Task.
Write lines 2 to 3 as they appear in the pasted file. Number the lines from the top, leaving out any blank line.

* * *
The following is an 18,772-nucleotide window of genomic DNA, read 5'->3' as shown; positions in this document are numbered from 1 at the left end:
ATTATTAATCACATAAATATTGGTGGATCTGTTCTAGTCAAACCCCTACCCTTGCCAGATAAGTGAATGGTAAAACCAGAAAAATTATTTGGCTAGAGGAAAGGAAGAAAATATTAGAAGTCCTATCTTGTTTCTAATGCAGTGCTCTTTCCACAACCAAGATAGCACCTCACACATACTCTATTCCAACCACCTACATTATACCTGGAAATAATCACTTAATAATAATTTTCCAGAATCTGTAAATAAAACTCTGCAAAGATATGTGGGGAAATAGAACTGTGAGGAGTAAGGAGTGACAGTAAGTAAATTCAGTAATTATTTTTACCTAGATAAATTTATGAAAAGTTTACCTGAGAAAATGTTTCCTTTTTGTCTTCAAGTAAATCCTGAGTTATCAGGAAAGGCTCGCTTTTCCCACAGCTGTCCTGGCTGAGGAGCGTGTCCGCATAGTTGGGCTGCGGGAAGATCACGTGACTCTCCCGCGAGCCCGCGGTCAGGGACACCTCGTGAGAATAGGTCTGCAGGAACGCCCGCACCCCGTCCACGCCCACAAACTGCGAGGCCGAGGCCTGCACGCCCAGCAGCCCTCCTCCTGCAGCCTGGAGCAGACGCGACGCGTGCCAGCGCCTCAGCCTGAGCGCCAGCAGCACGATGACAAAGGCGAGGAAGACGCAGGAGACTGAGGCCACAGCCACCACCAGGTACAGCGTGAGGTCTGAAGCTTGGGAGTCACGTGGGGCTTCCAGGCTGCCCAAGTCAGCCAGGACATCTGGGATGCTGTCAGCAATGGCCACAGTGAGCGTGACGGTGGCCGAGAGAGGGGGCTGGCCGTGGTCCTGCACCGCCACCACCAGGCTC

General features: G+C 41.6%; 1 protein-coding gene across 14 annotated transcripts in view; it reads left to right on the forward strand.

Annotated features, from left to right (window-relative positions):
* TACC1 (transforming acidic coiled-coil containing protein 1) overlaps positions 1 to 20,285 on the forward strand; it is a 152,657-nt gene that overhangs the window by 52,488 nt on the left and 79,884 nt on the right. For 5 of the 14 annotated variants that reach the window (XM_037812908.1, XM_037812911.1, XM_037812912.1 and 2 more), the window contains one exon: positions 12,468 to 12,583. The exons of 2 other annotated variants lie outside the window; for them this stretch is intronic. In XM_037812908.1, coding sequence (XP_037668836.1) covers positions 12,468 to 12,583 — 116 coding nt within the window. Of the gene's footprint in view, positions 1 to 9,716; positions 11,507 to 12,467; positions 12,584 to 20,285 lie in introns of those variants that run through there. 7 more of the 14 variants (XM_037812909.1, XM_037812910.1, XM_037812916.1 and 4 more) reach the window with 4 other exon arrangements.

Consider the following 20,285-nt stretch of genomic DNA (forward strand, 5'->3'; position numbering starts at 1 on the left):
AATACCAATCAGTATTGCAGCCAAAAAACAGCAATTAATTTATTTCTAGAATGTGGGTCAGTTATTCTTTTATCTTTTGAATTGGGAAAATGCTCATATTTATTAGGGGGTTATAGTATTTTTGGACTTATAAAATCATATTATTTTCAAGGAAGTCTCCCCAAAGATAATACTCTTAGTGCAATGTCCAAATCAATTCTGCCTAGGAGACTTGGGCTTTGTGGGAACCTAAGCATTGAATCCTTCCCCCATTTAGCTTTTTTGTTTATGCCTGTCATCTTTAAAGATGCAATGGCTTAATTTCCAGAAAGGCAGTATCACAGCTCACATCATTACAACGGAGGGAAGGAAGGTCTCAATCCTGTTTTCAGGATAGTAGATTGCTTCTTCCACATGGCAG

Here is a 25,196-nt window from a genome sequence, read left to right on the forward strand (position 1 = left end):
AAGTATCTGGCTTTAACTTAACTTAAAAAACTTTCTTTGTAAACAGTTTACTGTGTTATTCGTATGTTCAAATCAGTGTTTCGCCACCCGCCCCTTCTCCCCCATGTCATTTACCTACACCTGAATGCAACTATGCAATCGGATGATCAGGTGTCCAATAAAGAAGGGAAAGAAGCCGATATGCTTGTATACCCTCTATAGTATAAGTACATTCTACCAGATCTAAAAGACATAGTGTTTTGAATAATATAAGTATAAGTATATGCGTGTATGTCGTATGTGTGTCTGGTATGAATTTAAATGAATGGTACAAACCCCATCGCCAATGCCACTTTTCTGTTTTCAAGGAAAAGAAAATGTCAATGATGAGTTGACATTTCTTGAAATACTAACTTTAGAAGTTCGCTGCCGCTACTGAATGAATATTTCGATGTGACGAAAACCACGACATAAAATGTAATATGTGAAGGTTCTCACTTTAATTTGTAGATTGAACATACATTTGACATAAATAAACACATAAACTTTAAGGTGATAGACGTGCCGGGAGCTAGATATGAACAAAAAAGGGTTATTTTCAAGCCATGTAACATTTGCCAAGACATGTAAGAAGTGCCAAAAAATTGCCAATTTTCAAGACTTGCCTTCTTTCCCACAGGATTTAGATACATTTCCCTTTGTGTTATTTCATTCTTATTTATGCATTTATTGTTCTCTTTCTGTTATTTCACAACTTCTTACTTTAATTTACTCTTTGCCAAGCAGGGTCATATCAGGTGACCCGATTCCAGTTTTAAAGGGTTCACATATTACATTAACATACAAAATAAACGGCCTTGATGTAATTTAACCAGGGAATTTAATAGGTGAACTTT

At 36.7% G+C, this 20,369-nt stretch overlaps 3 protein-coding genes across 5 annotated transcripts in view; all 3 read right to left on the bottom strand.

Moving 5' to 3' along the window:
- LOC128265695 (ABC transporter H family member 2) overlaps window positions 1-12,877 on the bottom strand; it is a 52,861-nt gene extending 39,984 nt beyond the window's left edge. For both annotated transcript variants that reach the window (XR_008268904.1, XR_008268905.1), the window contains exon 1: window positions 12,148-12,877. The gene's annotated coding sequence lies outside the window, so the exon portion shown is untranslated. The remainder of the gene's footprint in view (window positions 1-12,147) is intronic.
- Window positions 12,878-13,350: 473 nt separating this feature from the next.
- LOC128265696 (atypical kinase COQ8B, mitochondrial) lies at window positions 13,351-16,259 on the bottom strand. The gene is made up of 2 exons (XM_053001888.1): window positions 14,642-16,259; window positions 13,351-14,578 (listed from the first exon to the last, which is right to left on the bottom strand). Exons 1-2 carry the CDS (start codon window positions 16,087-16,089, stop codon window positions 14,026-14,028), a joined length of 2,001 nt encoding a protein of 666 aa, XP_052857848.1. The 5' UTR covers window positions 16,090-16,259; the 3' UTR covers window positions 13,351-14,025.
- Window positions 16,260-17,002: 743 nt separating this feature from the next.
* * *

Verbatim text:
ATTATTAATCACATAAATATTGGTGGATCTGTTCTAGTCAAACCCCTACCCTTGCCAGATAAGTGAATGGTAAAACCAGAAAAATTATTTGGCTAGAGGAAAGGAAGAAAATATTAGAAGTCCTATCTTGTTTCTAATGCAGTGCTCTTTCCACAACCAAGATAGCACCTCACACATACTCTATTCCAACCACCTACATTATACCTGGAAATAATCACTTAATAATAATTTTCCAGAATCTGTAAATAAAACTCTGCAAAGATATGTGGGGAAATAGAACTGTGAGGAGTAAGGAGTGACAGTAAGTAAATTCAGTAATTATTTTTACCTAGATAAATTTATGAAAAGTTTACCTGAGAAAATGTTTCCTTTTTGTCTTCAAGTAAATCCTGAGTTATCAGGAAAGGCTCGCTTTTCCCACAGCTGTCCTGGCTGAGGAGCGTGTCCGCATAGTTGGGCTGCGGGAAGATCACGTGACTCTCCCGCGAGCCCGCGGTCAGGGACACCTCGTGAGAATAGGTCTGCAGGAACGCCCGCACCCCGTCCACGCCCACAAACTGCGAGGCCGAGGCCTGCACGCCCAGCAGCCCTCCTCCTGCAGCCTGGAGCAGACGCGACGCGTGCCAGCGCCTCAGCCTGAGCGCCAGCAGCACGATGACAAAGGCGAGGAAGACGCAGGAGACTGAGGCCACAGCCACCACCAGGTACAGCGTGAGGTCTGAAGCTTGGGAGTCACGTGGGGCTTCCAGGCTGCCCAAGTCAGCCAGGACATCTGGGATGCTGTCAGCAATGGCCACAGTGAGCGTGACGGTGGCCGAGAGAGGGGGCTGGCCGTGGTCCTGCACCGCCACCACCAGGCTC

General features: G+C 41.6%; 1 protein-coding gene across 14 annotated transcripts in view; it reads left to right on the forward strand.